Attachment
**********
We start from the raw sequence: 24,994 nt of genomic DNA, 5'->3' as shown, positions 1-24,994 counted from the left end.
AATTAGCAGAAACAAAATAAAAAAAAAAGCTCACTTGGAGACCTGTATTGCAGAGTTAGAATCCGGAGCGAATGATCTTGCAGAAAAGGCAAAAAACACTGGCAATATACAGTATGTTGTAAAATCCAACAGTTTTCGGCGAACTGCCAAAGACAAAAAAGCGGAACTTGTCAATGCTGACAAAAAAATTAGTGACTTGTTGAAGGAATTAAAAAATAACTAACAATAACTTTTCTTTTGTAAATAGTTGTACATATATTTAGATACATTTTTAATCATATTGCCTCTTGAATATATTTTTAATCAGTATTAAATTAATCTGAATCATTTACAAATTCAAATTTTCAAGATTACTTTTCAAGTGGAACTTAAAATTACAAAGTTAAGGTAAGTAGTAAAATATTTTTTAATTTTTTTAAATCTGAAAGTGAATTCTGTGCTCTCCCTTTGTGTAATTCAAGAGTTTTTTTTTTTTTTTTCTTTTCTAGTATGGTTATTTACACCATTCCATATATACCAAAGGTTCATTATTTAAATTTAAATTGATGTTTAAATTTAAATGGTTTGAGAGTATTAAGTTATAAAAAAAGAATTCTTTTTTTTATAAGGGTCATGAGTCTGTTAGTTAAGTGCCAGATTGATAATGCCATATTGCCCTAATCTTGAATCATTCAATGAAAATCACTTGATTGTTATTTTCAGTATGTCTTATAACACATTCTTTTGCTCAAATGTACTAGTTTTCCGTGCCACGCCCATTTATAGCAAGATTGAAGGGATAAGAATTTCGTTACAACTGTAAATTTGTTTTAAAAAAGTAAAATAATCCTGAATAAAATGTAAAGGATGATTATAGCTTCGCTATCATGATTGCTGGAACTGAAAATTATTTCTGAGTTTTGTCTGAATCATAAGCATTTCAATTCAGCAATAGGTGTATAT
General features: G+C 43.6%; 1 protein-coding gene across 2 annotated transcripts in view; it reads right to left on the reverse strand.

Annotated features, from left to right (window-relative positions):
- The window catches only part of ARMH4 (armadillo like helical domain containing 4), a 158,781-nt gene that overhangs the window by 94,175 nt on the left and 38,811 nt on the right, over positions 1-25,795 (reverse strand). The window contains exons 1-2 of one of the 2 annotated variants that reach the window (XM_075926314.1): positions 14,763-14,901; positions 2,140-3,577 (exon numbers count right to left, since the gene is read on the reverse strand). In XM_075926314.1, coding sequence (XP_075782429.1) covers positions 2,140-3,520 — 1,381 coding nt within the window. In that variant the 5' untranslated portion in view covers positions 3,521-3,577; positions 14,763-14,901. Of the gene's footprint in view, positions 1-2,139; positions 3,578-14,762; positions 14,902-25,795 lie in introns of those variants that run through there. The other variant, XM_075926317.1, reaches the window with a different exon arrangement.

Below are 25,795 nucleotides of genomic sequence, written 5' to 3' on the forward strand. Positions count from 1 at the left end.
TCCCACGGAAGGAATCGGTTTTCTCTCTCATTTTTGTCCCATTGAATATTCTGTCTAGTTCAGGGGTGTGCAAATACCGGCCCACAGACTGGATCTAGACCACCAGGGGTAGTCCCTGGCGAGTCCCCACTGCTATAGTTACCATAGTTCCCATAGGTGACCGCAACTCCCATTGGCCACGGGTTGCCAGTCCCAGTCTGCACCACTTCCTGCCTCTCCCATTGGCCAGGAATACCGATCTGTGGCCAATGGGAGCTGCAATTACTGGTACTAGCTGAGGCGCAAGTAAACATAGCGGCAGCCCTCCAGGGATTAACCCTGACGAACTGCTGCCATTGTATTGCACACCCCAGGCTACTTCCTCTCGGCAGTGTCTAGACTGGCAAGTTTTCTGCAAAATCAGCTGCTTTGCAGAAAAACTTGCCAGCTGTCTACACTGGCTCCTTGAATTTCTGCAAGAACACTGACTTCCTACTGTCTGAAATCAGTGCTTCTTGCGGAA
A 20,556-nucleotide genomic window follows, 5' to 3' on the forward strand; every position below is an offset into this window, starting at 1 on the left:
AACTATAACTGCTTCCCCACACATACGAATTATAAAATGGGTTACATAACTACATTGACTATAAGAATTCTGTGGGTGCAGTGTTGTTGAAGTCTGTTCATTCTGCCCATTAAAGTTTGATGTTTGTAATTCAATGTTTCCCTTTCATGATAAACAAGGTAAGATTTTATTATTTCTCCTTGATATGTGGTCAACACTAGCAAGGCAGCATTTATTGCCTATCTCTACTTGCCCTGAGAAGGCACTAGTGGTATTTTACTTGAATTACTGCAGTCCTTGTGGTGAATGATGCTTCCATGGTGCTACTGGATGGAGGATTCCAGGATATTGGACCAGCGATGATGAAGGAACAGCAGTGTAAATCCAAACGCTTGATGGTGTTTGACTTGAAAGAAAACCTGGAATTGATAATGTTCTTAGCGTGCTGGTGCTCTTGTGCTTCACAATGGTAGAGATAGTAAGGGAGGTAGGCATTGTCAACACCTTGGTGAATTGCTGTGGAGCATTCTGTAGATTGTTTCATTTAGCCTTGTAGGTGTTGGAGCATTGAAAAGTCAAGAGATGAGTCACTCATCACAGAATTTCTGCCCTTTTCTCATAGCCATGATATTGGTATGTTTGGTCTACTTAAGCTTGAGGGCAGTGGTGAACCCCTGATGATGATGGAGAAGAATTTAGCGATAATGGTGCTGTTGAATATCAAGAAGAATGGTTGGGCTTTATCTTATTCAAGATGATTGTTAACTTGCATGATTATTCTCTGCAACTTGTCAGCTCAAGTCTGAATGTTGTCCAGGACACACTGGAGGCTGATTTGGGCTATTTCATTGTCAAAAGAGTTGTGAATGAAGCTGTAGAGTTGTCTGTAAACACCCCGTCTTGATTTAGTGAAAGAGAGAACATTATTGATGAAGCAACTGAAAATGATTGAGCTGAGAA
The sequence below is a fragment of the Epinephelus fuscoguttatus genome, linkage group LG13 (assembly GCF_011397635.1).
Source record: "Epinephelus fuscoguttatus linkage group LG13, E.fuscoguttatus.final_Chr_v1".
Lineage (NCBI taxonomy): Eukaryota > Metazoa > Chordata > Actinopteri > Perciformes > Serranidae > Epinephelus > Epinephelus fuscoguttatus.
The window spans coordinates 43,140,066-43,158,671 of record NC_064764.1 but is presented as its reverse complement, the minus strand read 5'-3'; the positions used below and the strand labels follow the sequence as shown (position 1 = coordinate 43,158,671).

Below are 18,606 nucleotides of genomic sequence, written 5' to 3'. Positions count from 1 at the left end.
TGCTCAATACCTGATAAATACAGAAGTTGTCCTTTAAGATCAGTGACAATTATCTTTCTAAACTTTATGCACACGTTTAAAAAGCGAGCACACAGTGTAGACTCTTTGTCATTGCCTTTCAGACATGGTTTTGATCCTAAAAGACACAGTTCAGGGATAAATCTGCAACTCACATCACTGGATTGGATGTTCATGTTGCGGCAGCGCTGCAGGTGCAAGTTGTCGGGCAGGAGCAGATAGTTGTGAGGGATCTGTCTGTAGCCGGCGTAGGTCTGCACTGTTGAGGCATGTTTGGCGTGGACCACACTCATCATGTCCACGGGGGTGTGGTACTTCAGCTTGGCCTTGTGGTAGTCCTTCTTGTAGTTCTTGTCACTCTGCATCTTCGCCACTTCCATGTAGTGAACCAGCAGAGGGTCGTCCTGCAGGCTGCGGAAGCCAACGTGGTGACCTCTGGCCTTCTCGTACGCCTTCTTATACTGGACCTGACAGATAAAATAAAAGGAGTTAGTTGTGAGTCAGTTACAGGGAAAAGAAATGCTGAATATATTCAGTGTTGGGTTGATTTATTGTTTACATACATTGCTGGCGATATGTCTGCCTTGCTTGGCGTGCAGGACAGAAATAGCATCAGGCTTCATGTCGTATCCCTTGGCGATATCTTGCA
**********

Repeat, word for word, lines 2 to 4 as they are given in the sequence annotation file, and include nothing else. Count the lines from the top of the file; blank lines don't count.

AATTAGCAGAAACAAAATAAAAAAAAAAGCTCACTTGGAGACCTGTATTGCAGAGTTAGAATCCGGAGCGAATGATCTTGCAGAAAAGGCAAAAAACACTGGCAATATACAGTATGTTGTAAAATCCAACAGTTTTCGGCGAACTGCCAAAGACAAAAAAGCGGAACTTGTCAATGCTGACAAAAAAATTAGTGACTTGTTGAAGGAATTAAAAAATAACTAACAATAACTTTTCTTTTGTAAATAGTTGTACATATATTTAGATACATTTTTAATCATATTGCCTCTTGAATATATTTTTAATCAGTATTAAATTAATCTGAATCATTTACAAATTCAAATTTTCAAGATTACTTTTCAAGTGGAACTTAAAATTACAAAGTTAAGGTAAGTAGTAAAATATTTTTTAATTTTTTTAAATCTGAAAGTGAATTCTGTGCTCTCCCTTTGTGTAATTCAAGAGTTTTTTTTTTTTTTTTCTTTTCTAGTATGGTTATTTACACCATTCCATATATACCAAAGGTTCATTATTTAAATTTAAATTGATGTTTAAATTTAAATGGTTTGAGAGTATTAAGTTATAAAAAAAGAATTCTTTTTTTTATAAGGGTCATGAGTCTGTTAGTTAAGTGCCAGATTGATAATGCCATATTGCCCTAATCTTGAATCATTCAATGAAAATCACTTGATTGTTATTTTCAGTATGTCTTATAACACATTCTTTTGCTCAAATGTACTAGTTTTCCGTGCCACGCCCATTTATAGCAAGATTGAAGGGATAAGAATTTCGTTACAACTGTAAATTTGTTTTAAAAAAGTAAAATAATCCTGAATAAAATGTAAAGGATGATTATAGCTTCGCTATCATGATTGCTGGAACTGAAAATTATTTCTGAGTTTTGTCTGAATCATAAGCATTTCAATTCAGCAATAGGTGTATAT
General features: G+C 43.6%; 1 protein-coding gene across 2 annotated transcripts in view; it reads right to left on the reverse strand.

Annotated features, from left to right (window-relative positions):